You may be looking forward to the warm weather that summer brings—but that same warmth can be damaging to your hearing aids. A good portion of your hearing aid is made of plastic, which means heat and sunlight can be destructive to them. Your hearing aids could even melt, given enough heat! To keep your hearing aids safe, avoid placing them in direct sunlight or hot spaces. Do not leave them in the car or garage during summertime. Avoid spending time outside or exercising during the hottest part of the day (which is good practice for your health anyway). If you do need to be outside while it’s hot, wear a hat or sweatband and take breaks from being in direct sunlight.
Keep your hearing aids clean.
When you’re at the beach, the water isn’t the only thing that can pose a danger to your hearing aids. Sand, salt, and other minerals in seawater can damage your hearing aids, too. Other summertime threats include sunscreen and insect repellent. To keep your hearing aids clean, remove them before you apply sunscreen or insect repellent. Then, wash your hands before touching your hearing aids again. Be sure to store your hearing aids carefully to avoid contact with sand, dirt, dust, or grit. If you are playing sports, gardening, or enjoying other outdoor activities, try not to touch your hearing aids, especially if you have dirt or grit on your hands. Every night, it is important to wipe down your hearing aids, regardless of the activities you engaged in that day. This helps to remove any dust, dirt, sand, moisture, wax, or oils.
Keep your hearing aids secure.
If you are playing sports or enjoying being out and about during the summer, you might worry about your hearing aids falling out and getting broken or lost. One simple solution is to wear a lightweight lanyard that is specially designed to hook your hearing aids onto your clothing or glasses. This way, even if your hearing aids fall out while you’re moving around, they won’t get lost.
For more information about how you can keep your hearing aids safe during summer, please contact our hearing aid practice today.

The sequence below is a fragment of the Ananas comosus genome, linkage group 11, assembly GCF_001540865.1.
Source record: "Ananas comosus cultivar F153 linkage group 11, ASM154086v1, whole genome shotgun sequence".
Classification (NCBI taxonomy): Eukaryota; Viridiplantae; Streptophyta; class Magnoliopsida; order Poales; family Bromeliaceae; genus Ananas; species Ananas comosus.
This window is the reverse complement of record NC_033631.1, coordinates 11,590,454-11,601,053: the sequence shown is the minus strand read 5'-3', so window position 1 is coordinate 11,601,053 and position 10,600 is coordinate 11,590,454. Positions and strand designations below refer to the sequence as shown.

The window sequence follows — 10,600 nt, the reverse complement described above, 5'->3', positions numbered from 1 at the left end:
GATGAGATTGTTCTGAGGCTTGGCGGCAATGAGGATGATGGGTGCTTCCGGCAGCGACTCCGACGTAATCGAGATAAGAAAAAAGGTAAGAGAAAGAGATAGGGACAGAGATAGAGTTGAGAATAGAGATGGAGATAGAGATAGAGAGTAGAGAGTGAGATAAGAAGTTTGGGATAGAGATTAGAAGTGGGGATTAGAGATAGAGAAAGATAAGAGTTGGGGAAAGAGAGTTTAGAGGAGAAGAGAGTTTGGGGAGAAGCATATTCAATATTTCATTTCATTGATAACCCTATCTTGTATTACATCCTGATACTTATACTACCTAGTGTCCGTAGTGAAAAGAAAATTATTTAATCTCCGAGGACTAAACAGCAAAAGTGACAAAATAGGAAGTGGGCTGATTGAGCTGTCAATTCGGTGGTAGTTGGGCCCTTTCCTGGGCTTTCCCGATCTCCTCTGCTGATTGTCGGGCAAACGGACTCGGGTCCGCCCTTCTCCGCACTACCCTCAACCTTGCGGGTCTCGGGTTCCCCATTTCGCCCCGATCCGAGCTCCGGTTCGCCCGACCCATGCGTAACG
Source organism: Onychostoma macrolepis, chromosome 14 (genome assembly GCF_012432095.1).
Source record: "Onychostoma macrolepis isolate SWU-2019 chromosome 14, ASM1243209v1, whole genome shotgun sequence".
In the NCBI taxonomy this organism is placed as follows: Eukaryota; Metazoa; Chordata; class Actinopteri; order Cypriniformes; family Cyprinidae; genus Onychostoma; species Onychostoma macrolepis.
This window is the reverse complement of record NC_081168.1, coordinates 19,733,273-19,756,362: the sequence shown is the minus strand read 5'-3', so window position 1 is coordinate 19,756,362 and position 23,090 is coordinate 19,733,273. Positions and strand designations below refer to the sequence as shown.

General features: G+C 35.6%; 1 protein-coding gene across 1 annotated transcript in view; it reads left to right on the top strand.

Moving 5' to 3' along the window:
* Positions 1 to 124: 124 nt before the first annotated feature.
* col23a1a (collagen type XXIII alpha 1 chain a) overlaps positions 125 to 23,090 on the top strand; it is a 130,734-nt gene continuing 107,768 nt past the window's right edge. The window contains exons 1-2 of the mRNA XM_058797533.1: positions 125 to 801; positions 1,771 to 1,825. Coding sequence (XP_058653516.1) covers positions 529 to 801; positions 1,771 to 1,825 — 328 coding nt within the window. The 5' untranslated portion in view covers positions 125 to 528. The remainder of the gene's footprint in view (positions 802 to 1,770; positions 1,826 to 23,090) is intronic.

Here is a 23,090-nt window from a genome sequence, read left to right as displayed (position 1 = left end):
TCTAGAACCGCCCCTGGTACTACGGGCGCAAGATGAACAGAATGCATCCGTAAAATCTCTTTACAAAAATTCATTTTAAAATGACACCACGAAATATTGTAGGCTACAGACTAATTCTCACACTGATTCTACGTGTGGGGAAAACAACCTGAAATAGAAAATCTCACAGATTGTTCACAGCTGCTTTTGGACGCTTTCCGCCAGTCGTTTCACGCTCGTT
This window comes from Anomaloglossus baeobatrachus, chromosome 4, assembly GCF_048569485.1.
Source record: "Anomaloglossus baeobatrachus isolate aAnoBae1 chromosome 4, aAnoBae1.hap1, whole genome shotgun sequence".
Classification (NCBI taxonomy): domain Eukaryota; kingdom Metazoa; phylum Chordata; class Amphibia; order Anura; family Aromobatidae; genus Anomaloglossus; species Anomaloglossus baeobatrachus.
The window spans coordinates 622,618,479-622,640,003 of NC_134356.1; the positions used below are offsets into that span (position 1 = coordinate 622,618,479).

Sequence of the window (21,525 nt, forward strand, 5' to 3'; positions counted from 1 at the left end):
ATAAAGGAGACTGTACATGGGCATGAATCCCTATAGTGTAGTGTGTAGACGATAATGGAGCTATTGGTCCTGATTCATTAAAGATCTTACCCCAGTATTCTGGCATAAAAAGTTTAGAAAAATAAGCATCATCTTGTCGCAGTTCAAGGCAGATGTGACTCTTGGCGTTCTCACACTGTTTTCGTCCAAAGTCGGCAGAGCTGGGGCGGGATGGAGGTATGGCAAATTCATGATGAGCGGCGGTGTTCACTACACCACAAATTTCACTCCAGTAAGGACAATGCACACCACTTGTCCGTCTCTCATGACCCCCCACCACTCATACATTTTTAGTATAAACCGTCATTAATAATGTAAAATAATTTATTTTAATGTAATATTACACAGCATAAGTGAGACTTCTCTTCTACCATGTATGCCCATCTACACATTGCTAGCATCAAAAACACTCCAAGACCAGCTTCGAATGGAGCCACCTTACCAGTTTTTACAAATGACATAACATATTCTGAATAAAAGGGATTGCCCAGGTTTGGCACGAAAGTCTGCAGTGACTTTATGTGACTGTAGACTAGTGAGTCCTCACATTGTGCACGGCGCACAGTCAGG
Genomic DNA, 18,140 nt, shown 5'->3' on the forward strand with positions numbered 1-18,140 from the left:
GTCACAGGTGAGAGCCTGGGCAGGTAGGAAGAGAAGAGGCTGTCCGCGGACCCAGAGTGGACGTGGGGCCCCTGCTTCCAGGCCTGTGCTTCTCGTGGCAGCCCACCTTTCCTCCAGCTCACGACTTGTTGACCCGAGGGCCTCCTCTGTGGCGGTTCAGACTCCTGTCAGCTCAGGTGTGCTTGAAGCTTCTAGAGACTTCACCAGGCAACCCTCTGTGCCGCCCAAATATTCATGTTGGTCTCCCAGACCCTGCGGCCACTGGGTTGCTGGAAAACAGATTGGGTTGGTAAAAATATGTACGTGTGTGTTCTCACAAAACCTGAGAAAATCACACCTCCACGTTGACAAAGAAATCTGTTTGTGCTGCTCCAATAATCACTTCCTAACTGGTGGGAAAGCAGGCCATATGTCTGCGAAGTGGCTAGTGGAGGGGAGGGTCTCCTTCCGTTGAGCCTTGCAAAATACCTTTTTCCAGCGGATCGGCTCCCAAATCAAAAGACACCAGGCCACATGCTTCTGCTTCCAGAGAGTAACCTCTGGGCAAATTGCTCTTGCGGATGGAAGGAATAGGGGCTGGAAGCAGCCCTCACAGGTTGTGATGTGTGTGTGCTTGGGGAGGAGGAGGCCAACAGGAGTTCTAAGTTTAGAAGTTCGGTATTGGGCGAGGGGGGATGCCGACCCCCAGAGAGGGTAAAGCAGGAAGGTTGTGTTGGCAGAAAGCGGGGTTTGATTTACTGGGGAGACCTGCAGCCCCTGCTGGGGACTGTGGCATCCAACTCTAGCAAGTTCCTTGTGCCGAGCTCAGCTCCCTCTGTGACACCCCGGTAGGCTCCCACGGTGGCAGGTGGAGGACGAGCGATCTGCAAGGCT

Grief is a deep emotion. You may associate grief with serious losses like the death of a loved one or with major life changes like a divorce. However, grief can come into play when you experience loss of any kind, including hearing loss. Understanding the grieving process may help improve self-awareness and can allow you to better comprehend your emotions and reactions.
You may be familiar with the five stages of grief. They were originally outlined in Elisabeth Kubler-Ross’s book On Death and Dying in 1969. As mentioned previously, however, the stages of grief can be applied to how we deal with any kind of loss. You may experience all five stages, or you may skip one or two. It is also normal to experience the stages of grief in a different order than what is listed here. Stage 1 of Grief: Denial
If you have witnessed a loved one experience hearing loss, you have probably noticed the stage of denial. They may not acknowledge that they cannot hear as they once did. Perhaps they truly don’t notice that they no longer hear the birds outside or that they need to turn the volume on the TV higher than before. They may think everyone around them is mumbling, rather than acknowledging that they are experiencing hearing loss. This can be especially true for gradual hearing loss, such as age-related hearing loss.
If you are the one experiencing hearing loss, it is normal to make excuses during the denial stage. You may think, “My hearing isn’t that bad,” “I don’t need to see another doctor,” or “I’ve had a cold—my ears are simply stuffy.” For many, denial is the first stage of grief. Stage 2 of Grief: Anger
If you can no longer deny that your hearing is declining, you may move into the second stage of grief: anger. You may feel angry at friends or family members who constantly ask you to turn down the volume on the TV or encourage you to schedule an appointment with an audiologist. You may feel upset that you have to add another doctor to your list of healthcare providers or that you need to spend money on tests and devices.
In addition, your family members may experience anger as well. They may not understand why you seem so reluctant to schedule an appointment with a hearing professional, or they may feel you are ignoring them on purpose when, in reality, you cannot hear them well.
It is important to work through your emotions, including anger. Consider journaling, talking to a trusted friend or counselor about your feelings, or exercising to relieve stress. Stage 3 of Grief: Bargaining